It is rare to see one cheetah, never mind five, but when our recent guest, Nik Simpson, travelled to the Masai Mara recently, he was that guy with the greatest safari stories! He bore witness to five cheetah brothers taking down an adult wildebeest/gnu, which is incredibly fortunate, especially when we consider that during this epic East Africa journey arranged by our consultant, Michelle, he also watched two big wildebeest crossings at the Talek River, saw 6 separate kills, including another cheetah kill, 2 leopard kills, and 2 lion kills. All this in a 10-night safari! We will feature some of Nik’s other fantastic sightings in future blogs, but for the mean time, enjoy these raw and magnificent captures of a 5-strong cheetah coalition in the Masai Mara thriving during the wildebeest migration…
Nik’s itinerary included 3 nights at Ilkeliani Tented Camp, Masai Mara National Reserve; 3 nights at Porini Lion Camp, Olare Motorogi Conservancy; 4 nights at Ngorongoro Serena Lodge, Ngorongoro Crater; and 1 night at Eka Hotel, Nairobi. He is now planning next year’s trip to Botswana!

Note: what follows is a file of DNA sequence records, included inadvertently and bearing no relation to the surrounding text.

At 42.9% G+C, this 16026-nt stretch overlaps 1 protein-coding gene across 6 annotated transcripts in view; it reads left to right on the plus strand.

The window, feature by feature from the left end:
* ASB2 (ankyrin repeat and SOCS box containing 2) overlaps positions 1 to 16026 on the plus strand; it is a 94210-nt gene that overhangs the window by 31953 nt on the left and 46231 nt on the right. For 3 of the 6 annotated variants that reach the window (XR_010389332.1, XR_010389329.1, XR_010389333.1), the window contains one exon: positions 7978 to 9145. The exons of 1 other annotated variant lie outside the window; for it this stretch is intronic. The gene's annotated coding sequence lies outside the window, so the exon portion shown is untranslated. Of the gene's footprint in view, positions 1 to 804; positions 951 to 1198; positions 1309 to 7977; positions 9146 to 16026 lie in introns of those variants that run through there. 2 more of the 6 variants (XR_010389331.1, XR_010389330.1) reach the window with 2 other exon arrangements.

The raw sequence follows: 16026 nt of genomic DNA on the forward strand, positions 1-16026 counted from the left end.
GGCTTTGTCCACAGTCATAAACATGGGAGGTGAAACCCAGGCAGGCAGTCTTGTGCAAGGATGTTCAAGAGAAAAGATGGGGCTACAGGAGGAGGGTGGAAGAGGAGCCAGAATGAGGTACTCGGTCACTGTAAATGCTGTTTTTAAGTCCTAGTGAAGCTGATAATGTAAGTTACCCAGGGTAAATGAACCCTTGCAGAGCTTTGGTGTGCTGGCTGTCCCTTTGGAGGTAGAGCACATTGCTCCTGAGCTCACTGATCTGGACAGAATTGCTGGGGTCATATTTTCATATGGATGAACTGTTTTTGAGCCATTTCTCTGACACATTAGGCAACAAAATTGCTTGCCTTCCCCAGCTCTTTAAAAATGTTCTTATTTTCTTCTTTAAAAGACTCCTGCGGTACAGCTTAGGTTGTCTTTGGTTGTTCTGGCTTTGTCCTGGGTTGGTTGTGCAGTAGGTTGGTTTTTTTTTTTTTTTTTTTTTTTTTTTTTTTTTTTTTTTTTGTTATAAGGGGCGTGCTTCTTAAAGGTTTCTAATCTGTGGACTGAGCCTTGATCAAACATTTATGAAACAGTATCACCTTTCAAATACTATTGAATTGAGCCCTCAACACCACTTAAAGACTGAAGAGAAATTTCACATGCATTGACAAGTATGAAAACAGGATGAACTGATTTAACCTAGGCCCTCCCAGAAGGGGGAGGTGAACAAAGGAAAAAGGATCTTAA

Five facts about cheetahs:
1. Cheetahs are the world’s fastest land animals. They use their incredible speed to hunt, bursting into sprints reaching 110km/h!
2. Female cheetahs live solitary lives after breaking away from their birth families after adolescence, while male cheetahs in a family stick together and form a coalition after they leave their mother. The five cheetahs in this sighting are brothers, which is the norm. Females give birth to a litter of cubs and rear their young on their own until they have matured and are ready to leave their mother’s side (at about 2 years old).
3. It is difficult to tell if a cheetah is pregnant because they have the ability to keep their growing bellies hidden using a muscle that tucks their womb up underneath the rib cage, ensuring they can be fast and agile in order to hunt and eat right up until the last days of pregnancy, which is about 90 days.
4. In the early 1900s, cheetahs used to roam all over Africa, numbering an estimated 100 000 individuals. Today, cheetahs are the most endangered big cat in the world, with only an estimated 9 000 – 12 000 wild individuals alive today.
5. Cheetahs hunt during the day, which means they don’t compete with lions and leopards, which are nocturnal hunters. This cat uses speed and not strength to kill, so would not stand a chance if they were in competition with bigger predators. They thrive in open savannah where they can use their speed to land prey, which is why the Masai Mara is such a good home for them!